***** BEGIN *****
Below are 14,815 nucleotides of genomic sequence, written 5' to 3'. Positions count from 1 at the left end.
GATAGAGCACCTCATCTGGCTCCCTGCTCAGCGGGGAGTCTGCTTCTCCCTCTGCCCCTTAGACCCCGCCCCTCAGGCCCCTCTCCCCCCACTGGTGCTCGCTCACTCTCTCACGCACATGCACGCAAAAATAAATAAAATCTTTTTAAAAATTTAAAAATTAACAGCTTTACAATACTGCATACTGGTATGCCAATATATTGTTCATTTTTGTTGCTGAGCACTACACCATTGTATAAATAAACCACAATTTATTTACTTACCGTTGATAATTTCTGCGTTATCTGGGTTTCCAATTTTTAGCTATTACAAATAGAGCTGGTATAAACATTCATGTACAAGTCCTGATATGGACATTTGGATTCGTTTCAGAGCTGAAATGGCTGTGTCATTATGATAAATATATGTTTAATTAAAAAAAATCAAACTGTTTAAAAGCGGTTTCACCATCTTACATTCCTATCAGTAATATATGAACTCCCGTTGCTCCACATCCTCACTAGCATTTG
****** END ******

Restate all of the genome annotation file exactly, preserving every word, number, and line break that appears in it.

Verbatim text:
Below are 14,815 nucleotides of genomic sequence, written 5' to 3'. Positions count from 1 at the left end.
GATAGAGCACCTCATCTGGCTCCCTGCTCAGCGGGGAGTCTGCTTCTCCCTCTGCCCCTTAGACCCCGCCCCTCAGGCCCCTCTCCCCCCACTGGTGCTCGCTCACTCTCTCACGCACATGCACGCAAAAATAAATAAAATCTTTTTAAAAATTTAAAAATTAACAGCTTTACAATACTGCATACTGGTATGCCAATATATTGTTCATTTTTGTTGCTGAGCACTACACCATTGTATAAATAAACCACAATTTATTTACTTACCGTTGATAATTTCTGCGTTATCTGGGTTTCCAATTTTTAGCTATTACAAATAGAGCTGGTATAAACATTCATGTACAAGTCCTGATATGGACATTTGGATTCGTTTCAGAGCTGAAATGGCTGTGTCATTATGATAAATATATGTTTAATTAAAAAAAATCAAACTGTTTAAAAGCGGTTTCACCATCTTACATTCCTATCAGTAATATATGAACTCCCGTTGCTCCACATCCTCACTAGCATTTG